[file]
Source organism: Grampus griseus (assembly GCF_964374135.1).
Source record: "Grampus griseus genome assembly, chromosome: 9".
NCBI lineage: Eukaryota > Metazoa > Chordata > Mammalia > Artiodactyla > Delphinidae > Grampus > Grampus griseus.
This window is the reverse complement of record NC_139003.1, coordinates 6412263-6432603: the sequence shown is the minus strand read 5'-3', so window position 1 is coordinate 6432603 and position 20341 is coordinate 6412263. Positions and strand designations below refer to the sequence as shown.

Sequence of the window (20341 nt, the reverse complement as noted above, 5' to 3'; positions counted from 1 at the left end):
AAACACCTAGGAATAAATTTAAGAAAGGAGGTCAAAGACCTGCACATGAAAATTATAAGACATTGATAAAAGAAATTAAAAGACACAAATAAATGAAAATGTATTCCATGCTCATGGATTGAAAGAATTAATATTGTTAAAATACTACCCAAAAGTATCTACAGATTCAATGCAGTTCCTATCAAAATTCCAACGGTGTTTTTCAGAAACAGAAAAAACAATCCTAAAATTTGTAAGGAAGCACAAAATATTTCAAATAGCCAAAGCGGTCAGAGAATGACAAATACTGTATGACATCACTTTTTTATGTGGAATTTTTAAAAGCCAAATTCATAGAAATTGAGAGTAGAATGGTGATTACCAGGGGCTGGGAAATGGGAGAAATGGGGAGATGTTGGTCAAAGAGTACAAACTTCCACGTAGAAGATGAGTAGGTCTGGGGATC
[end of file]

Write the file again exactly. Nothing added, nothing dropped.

Source organism: Grampus griseus (assembly GCF_964374135.1).
Source record: "Grampus griseus genome assembly, chromosome: 9".
NCBI lineage: Eukaryota > Metazoa > Chordata > Mammalia > Artiodactyla > Delphinidae > Grampus > Grampus griseus.
This window is the reverse complement of record NC_139003.1, coordinates 6412263-6432603: the sequence shown is the minus strand read 5'-3', so window position 1 is coordinate 6432603 and position 20341 is coordinate 6412263. Positions and strand designations below refer to the sequence as shown.

Sequence of the window (20341 nt, the reverse complement as noted above, 5' to 3'; positions counted from 1 at the left end):
AAACACCTAGGAATAAATTTAAGAAAGGAGGTCAAAGACCTGCACATGAAAATTATAAGACATTGATAAAAGAAATTAAAAGACACAAATAAATGAAAATGTATTCCATGCTCATGGATTGAAAGAATTAATATTGTTAAAATACTACCCAAAAGTATCTACAGATTCAATGCAGTTCCTATCAAAATTCCAACGGTGTTTTTCAGAAACAGAAAAAACAATCCTAAAATTTGTAAGGAAGCACAAAATATTTCAAATAGCCAAAGCGGTCAGAGAATGACAAATACTGTATGACATCACTTTTTTATGTGGAATTTTTAAAAGCCAAATTCATAGAAATTGAGAGTAGAATGGTGATTACCAGGGGCTGGGAAATGGGAGAAATGGGGAGATGTTGGTCAAAGAGTACAAACTTCCACGTAGAAGATGAGTAGGTCTGGGGATC